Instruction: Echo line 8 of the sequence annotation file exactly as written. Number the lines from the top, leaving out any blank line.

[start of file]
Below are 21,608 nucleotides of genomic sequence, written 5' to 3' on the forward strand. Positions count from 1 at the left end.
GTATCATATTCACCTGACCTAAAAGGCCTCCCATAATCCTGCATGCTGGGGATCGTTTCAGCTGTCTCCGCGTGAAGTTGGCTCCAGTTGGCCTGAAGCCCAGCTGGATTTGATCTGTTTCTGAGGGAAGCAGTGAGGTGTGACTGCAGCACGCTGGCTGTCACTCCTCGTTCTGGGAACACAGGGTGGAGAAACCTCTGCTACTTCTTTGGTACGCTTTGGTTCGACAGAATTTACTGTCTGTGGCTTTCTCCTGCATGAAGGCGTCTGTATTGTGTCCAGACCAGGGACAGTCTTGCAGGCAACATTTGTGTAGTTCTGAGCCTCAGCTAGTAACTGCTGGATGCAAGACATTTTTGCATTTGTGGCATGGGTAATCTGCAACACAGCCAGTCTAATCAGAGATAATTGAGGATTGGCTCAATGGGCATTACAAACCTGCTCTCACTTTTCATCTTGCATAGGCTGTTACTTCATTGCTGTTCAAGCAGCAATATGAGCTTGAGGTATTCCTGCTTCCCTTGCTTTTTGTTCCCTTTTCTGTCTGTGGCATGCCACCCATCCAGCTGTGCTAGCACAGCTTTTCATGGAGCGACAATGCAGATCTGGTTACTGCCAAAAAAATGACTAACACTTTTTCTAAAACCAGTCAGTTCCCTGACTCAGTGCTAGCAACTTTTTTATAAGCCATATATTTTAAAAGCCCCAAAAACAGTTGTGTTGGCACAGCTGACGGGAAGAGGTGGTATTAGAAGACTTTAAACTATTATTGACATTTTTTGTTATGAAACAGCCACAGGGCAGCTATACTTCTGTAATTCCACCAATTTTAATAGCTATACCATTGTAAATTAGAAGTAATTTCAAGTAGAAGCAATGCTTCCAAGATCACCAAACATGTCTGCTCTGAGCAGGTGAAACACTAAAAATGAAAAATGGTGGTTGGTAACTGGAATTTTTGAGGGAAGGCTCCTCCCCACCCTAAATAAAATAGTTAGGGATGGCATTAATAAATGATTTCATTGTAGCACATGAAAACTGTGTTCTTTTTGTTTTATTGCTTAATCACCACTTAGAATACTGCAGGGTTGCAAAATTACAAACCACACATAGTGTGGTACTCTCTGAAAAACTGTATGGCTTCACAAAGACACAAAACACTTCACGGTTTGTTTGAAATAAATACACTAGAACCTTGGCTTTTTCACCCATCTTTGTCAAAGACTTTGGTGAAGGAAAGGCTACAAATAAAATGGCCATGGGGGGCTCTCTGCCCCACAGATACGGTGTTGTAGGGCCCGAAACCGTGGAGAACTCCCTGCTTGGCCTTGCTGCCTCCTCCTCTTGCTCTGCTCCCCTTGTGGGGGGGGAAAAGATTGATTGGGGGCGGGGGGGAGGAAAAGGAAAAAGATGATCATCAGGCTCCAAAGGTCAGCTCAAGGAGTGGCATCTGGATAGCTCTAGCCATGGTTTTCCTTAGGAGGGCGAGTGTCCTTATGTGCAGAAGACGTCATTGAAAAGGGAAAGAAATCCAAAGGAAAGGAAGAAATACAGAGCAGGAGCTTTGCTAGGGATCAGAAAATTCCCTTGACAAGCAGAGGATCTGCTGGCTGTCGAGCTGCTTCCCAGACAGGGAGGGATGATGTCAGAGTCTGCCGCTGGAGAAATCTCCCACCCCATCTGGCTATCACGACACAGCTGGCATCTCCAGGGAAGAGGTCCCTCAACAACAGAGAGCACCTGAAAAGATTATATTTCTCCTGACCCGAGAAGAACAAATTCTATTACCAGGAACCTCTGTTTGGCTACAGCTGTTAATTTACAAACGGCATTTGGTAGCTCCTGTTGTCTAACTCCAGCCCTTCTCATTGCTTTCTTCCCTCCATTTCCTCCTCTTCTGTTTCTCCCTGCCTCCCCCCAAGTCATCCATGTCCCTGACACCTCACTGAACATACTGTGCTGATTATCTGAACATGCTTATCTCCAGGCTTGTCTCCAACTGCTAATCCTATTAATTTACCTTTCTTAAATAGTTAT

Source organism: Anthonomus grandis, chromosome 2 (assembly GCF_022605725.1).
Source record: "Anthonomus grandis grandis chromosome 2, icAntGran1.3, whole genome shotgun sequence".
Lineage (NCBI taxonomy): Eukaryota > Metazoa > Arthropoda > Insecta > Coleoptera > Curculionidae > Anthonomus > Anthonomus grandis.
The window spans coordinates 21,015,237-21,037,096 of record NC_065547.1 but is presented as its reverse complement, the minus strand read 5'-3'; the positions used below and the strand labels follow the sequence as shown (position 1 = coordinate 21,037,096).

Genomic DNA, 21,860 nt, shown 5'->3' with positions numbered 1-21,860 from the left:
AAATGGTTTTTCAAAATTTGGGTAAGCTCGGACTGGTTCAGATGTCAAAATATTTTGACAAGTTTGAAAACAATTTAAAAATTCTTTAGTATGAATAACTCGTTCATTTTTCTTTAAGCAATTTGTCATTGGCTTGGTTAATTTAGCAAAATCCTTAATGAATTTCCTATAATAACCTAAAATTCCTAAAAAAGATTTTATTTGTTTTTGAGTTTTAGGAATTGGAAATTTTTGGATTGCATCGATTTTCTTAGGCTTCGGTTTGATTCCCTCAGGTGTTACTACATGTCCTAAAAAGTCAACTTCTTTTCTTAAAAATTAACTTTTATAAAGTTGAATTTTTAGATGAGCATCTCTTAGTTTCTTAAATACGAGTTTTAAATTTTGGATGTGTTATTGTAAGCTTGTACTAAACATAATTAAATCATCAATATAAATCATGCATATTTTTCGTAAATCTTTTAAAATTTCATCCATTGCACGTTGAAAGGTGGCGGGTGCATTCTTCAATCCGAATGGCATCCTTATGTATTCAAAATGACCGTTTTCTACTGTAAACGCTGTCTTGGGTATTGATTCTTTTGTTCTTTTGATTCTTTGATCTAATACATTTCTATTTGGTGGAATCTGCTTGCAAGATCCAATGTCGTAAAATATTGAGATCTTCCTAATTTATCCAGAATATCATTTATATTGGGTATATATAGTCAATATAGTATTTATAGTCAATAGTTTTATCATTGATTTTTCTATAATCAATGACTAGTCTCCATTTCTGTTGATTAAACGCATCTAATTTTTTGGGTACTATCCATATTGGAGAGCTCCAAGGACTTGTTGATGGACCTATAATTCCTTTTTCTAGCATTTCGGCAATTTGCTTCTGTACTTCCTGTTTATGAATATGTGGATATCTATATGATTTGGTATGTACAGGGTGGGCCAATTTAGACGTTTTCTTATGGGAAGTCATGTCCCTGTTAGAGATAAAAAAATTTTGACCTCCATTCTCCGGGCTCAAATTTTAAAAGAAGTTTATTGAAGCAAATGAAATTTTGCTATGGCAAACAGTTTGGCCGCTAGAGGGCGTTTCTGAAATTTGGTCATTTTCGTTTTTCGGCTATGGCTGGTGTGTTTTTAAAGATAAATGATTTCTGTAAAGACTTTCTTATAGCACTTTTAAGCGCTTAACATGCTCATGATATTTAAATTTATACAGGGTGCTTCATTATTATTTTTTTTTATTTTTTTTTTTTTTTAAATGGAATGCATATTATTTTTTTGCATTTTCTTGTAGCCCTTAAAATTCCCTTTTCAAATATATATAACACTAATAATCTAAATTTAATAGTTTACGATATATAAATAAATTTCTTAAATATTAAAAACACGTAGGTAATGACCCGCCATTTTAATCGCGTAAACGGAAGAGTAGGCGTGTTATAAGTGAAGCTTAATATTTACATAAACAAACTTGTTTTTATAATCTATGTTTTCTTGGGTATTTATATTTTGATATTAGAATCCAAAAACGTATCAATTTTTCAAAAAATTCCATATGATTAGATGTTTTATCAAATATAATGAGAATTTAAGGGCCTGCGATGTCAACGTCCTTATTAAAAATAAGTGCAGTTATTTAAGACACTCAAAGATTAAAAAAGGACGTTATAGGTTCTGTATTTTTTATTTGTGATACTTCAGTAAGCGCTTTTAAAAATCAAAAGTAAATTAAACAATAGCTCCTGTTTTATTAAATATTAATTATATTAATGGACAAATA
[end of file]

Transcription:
AAATGGTTTTTCAAAATTTGGGTAAGCTCGGACTGGTTCAGATGTCAAAATATTTTGACAAGTTTGAAAACAATTTAAAAATTCTTTAGTATGAATAACTCGTTCATTTTTCTTTAAGCAATTTGTCATTGGCTTGGTTAATTTAGCAAAATCCTTAATGAATTTCCTATAATAACCTAAAATTCCTAAAAAAGATTTTATTTGTTTTTGAGTTTTAGGAATTGGAAATTTTTGGATTGCATCGATTTTCTTAGGCTTCGGTTTGATTCCCTCAGGTGTTACTACATGTCCTAAAAAGTCAACTTCTTTTCTTAAAAATTAACTTTTATAAAGTTGAATTTTTAGATGAGCATCTCTTAGTTTCTTAAATACGAGTTTTAAATTTTGGATGTGTTATTGTAAGCTTGTACTAAACATAATTAAATCATCAATATAAATCATGCATATTTTTCGTAAATCTTTTAAAATTTCATCCATTGCACGTTGAAAGGTGGCGGGTGCATTCTTCAATCCGAATGGCATCCTTATGTATTCAAAATGACCGTTTTCTACTGTAAACGCTGTCTTGGGTATTGATTCTTTTGTTCTTTTGATTCTTTGATCTAATACATTTCTATTTGGTGGAATCTGCTTGCAAGATCCAATGTCGTAAAATATTGAGATCTTCCTAATTTATCCAGAATATCATTTATATTGGGTATATATAGTCAATATAGTATTTATAGTCAATAGTTTTATCATTGATTTTTCTATAATCAATGACTAGTCTCCATTTCTGTTGATTAAACGCATCTAATTTTTTGGGTACTATCCATATTGGAGAGCTCCAAGGACTTGTTGATGGACCTATAATTCCTTTTTCTAGCATTTCGGCAATTTGCTTCTGTACTTCCTGTTTATGAATATGTGGATATCTATATGATTTGGTATGTACAGGGTGGGCCAATTTAGACGTTTTCTTATGGGAAGTCATGTCCCTGTTAGAGATAAAAAAATTTTGACCTCCATTCTCCGGGCTCAAATTTTAAAAGAAGTTTATTGAAGCAAATGAAATTTTGCTATGGCAAACAGTTTGGCCGCTAGAGGGCGTTTCTGAAATTTGGTCATTTTCGTTTTTCGGCTATGGCTGGTGTGTTTTTAAAGATAAATGATTTCTGTAAAGACTTTCTTATAGCACTTTTAAGCGCTTAACATGCTCATGATATTTAAATTTATACAGGGTGCTTCATTATTATTTTTTTTTATTTTTTTTTTTTTTTAAATGGAATGCATATTATTTTTTTGCATTTTCTTGTAGCCCTTAAAATTCCCTTTTCAAATATATATAACACTAATAATCTAAATTTAATAGTTTACGATATATAAATAAATTTCTTAAATATTAAAAACACGTAGGTAATGACCCGCCATTTTAATCGCGTAAACGGAAGAGTAGGCGTGTTATAAGTGAAGCTTAATATTTACATAAACAAACTTGTTTTTATAATCTATGTTTTCTTGGGTATTTATATTTTGATATTAGAATCCAAAAACGTATCAATTTTTCAAAAAATTCCATATGATTAGATGTTTTATCAAATATAATGAGAATTTAAGGGCCTGCGATGTCAACGTCCTTATTAAAAATAAGTGCAGTTATTTAAGACACTCAAAGATTAAAAAAGGACGTTATAGGTTCTGTATTTTTTATTTGTGATACTTCAGTAAGCGCTTTTAAAAATCAAAAGTAAATTAAACAATAGCTCCTGTTTTATTAAATATTAATTATATTAATGGACAAATA